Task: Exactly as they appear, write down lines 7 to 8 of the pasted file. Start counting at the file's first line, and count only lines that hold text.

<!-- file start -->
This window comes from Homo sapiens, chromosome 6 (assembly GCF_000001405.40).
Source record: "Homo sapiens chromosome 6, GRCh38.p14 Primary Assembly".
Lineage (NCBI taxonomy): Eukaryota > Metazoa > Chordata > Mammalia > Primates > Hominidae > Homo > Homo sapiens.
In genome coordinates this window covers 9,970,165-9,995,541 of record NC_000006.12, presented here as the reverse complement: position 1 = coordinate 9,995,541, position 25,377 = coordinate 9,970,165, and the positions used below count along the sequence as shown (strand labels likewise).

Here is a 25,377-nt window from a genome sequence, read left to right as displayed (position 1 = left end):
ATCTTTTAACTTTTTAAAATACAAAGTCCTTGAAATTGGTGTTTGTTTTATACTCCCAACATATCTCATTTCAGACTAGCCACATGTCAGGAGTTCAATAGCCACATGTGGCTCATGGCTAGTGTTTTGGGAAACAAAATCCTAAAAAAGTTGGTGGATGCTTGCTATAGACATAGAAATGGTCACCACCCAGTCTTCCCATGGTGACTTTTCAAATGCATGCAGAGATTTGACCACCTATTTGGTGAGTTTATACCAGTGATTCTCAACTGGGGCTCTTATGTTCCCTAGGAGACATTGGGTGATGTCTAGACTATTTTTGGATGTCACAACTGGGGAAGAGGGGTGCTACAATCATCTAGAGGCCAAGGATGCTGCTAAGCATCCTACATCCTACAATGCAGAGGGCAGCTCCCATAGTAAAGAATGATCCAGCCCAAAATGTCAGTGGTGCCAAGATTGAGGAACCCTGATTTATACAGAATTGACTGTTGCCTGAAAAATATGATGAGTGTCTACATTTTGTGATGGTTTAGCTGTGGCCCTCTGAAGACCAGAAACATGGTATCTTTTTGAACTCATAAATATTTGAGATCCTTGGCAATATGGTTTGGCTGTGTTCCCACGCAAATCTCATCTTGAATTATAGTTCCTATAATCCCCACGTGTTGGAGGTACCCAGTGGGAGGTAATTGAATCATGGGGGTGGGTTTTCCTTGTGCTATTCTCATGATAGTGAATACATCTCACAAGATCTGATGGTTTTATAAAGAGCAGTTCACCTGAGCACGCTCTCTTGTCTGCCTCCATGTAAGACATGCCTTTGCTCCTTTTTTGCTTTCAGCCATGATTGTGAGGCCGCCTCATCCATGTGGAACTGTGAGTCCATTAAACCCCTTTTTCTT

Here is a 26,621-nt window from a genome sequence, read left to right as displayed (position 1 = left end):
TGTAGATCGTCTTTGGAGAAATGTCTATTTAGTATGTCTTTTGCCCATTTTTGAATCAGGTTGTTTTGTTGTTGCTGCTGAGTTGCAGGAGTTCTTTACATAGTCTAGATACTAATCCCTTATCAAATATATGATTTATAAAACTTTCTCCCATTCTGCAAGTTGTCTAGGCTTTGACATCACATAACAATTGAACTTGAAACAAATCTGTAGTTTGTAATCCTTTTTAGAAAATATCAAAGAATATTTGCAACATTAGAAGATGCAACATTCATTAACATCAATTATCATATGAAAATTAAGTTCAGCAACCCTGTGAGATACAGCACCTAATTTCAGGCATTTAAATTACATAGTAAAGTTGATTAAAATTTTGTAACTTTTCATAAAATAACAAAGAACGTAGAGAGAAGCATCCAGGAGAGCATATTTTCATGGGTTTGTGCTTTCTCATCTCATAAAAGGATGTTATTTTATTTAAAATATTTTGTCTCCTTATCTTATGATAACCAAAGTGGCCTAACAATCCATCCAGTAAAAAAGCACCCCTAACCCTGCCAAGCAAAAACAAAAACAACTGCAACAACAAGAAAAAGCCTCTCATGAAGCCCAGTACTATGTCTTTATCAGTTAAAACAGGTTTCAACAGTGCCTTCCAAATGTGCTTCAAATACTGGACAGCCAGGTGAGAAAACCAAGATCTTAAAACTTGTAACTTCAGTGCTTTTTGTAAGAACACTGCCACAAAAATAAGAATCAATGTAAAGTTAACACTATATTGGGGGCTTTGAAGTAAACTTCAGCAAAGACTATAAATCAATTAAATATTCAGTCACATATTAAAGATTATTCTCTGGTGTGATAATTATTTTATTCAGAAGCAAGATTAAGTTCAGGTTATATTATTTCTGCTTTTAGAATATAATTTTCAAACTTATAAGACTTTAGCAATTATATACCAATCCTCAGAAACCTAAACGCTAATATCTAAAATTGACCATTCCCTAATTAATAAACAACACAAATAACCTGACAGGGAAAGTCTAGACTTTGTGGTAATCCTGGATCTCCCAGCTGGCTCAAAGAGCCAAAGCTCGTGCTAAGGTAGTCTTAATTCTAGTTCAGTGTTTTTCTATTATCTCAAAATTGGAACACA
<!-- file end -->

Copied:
Here is a 26,621-nt window from a genome sequence, read left to right as displayed (position 1 = left end):
TGTAGATCGTCTTTGGAGAAATGTCTATTTAGTATGTCTTTTGCCCATTTTTGAATCAGGTTGTTTTGTTGTTGCTGCTGAGTTGCAGGAGTTCTTTACATAGTCTAGATACTAATCCCTTATCAAATATATGATTTATAAAACTTTCTCCCATTCTGCAAGTTGTCTAGGCTTTGACATCACATAACAATTGAACTTGAAACAAATCTGTAGTTTGTAATCCTTTTTAGAAAATATCAAAGAATATTTGCAACATTAGAAGATGCAACATTCATTAACATCAATTATCATATGAAAATTAAGTTCAGCAACCCTGTGAGATACAGCACCTAATTTCAGGCATTTAAATTACATAGTAAAGTTGATTAAAATTTTGTAACTTTTCATAAAATAACAAAGAACGTAGAGAGAAGCATCCAGGAGAGCATATTTTCATGGGTTTGTGCTTTCTCATCTCATAAAAGGATGTTATTTTATTTAAAATATTTTGTCTCCTTATCTTATGATAACCAAAGTGGCCTAACAATCCATCCAGTAAAAAAGCACCCCTAACCCTGCCAAGCAAAAACAAAAACAACTGCAACAACAAGAAAAAGCCTCTCATGAAGCCCAGTACTATGTCTTTATCAGTTAAAACAGGTTTCAACAGTGCCTTCCAAATGTGCTTCAAATACTGGACAGCCAGGTGAGAAAACCAAGATCTTAAAACTTGTAACTTCAGTGCTTTTTGTAAGAACACTGCCACAAAAATAAGAATCAATGTAAAGTTAACACTATATTGGGGGCTTTGAAGTAAACTTCAGCAAAGACTATAAATCAATTAAATATTCAGTCACATATTAAAGATTATTCTCTGGTGTGATAATTATTTTATTCAGAAGCAAGATTAAGTTCAGGTTATATTATTTCTGCTTTTAGAATATAATTTTCAAACTTATAAGACTTTAGCAATTATATACCAATCCTCAGAAACCTAAACGCTAATATCTAAAATTGACCATTCCCTAATTAATAAACAACACAAATAACCTGACAGGGAAAGTCTAGACTTTGTGGTAATCCTGGATCTCCCAGCTGGCTCAAAGAGCCAAAGCTCGTGCTAAGGTAGTCTTAATTCTAGTTCAGTGTTTTTCTATTATCTCAAAATTGGAACACA